Even when I was briefly in Edinburgh
I dreamed of walking the streets of Lisbon
or Porto, looking into the faces of older men
and wondering if this one was my father,
the one I had never seen, never known.
the one my Jewish mother described
in detail to the social worker who took me from her
shortly after she gave me life.
It is many years later, now my mother
has a face, discovered in the twisting path
of a double helix, good West Virginia
Jewish stock, Lithuania left far behind.
I may someday visit Lisbon, I hear
it is a lovely city, but the faces will all
be alien to me, and there I will dream
of my day touring the Highlands
of Scotland, the Isle of Skye, and which
of the McDonald’s or McAllister’s might
be kin and which Tartan I can
rightfully claim as my own.
There is little you can do about it,
less that you want to do,
although they are not pleased
with your decision.
Remind them that they
are the ones that left the decision
to you, mostly in the hope you
would do what they hoped, taking them
off the hook, but they now realize
they have been hoist
with their own petard
and the walls, gates they wanted
breached still stand
with you on the sideline
watching their farce unfettered.
They will not ask again
and you laugh, for if they did it
you would give it a try
just to see the look on their faces.
It’s a fading memory now,
a hole in the wall then,
CBGB’s, loud, but nothing
happening at Tommy Makem’s
and here the cop and his pals
play angry Irish with
a foot in reggae and ska.
I’m too old to be here,
but no one really cares
as long as I buy my Bushmills
or Anchor Steam, and sit quietly.
It isn’t 1847 but it’s just as black
and when I step out in the night
and flap like a bird for a cab,
I hope the reverberation
of the pipes will fade by morning.
Cain slew Abel
in a moment of anger,
a crime of passion
would be his defense today.
We can only imagine
what Isaac might have done
to Ishmael, had Hagar
not been sent off by Abraham,
after all he was a child
who saw the knife first hand
and helped sacrifice
the thicketed ram.
Joseph tasted the pit
at his brothers’ hands
mourned by his father
only to emerge and forgive.
It is little wonder
we Semites can’t get along,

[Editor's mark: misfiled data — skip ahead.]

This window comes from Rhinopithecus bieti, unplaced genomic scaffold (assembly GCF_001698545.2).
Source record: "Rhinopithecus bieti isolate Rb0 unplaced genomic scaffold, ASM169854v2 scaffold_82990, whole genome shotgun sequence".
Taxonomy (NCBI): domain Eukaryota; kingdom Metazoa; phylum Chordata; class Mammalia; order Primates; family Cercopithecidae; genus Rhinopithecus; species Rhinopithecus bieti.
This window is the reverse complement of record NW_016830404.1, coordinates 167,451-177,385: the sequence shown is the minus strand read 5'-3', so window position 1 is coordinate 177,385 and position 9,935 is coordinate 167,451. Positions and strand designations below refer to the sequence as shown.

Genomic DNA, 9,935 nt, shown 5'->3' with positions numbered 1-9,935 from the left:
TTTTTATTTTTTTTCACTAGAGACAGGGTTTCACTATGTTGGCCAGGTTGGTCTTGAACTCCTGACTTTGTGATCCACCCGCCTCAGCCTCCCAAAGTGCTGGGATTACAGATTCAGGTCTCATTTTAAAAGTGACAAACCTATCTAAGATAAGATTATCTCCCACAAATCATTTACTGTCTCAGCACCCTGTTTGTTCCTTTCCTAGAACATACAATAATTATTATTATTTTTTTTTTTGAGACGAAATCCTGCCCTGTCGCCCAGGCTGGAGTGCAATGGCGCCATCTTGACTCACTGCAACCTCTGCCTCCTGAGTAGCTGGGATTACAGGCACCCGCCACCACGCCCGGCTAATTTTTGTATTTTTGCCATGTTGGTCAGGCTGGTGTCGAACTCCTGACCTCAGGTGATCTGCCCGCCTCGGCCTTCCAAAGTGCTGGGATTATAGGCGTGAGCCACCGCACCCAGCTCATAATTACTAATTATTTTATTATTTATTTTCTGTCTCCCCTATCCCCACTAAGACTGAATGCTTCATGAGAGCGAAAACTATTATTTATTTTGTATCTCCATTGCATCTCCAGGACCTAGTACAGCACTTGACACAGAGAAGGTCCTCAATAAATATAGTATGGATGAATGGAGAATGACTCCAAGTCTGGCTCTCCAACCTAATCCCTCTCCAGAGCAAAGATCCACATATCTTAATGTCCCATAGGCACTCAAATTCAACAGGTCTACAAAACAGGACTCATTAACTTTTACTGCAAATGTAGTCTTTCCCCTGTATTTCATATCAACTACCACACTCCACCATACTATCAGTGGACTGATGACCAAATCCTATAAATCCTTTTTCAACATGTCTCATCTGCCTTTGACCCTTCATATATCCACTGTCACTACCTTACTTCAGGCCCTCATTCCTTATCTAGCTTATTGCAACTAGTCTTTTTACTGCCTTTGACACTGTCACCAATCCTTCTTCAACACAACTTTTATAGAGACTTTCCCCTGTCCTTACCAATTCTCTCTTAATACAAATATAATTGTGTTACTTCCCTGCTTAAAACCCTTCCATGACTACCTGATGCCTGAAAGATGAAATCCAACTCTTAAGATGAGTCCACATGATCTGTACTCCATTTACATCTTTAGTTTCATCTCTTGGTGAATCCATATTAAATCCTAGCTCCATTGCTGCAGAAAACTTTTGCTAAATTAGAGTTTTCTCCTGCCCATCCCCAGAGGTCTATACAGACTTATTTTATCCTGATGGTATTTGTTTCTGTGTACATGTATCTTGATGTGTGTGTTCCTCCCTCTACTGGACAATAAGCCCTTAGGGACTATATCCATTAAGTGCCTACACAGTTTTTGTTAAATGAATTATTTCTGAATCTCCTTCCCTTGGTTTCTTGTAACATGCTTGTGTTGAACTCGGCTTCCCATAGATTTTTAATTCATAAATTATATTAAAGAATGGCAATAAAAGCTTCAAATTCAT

Jew and Jew, Israeli
and Palestinian, we’ve
been rehearsing this act
First published in Children,Churches & Daddies vol. 141 (2004) and later in The Right To Depart (Plain View Press, 2008).
The fado fades
under the weight
of the Highland pipes
and dreams of Cascais
fade into the Scottish sky.
Where once I thought
of wandering Lisbon
looking for my face,
I imagine I see it
in the Grampians, reflected
off the lochs whose
headwaters now feed
One joy of being adopted is that what you imagine is not always what really is. For years, based on what my birth mother told the adoption agency, my father was “a Portuguese Jew.” DNA later showed that I had no Portuguese blood at all, and I doubt my Russell and McDonald paternal ancestors spent much time in Lisbon.
Macbeth had a witches problem,
but that hardly made him unique.
It’s true that Scottish witches
are more difficult to deal with
than those of much of the rest
of Western Europe, something to do
with being under English dominion
for so damned long that Erse
is a nearly forgotten tongue,
but you’d think a General would
at least speak the local lingo.
Still, you have to wonder
just how things could have
turned out if only he had
a pair of ruby slippers
to get him back to Inverness,
for an afternoon dip in the Loch.
High on the battlements
of Castle Harlech
the winter wind cuts through me
like scythes slashing the grasses
in the meadows that roll out
toward the distant, mute hills.
The plaintive cry of bowmen
whose bones are dust taken
deep into the Welsh soil
are whispers lost in the wing sweep
of the circling starlings.
I turn to the moss crusted stones
and beg them to tell
of all they have seen
but they sit silent, defiant.
It is only the occasional
bleat of the sheep, grazing
in the ill sheltered keep
that sounds in answer.
Ask us, they say, we have
many tales to tell
but the screech of the lone gull
begs them be silent.
In the dining room of the Plas Café
stealing warmth from the coal fire
I am the sentinel, ever watchful
over the sleeping sea.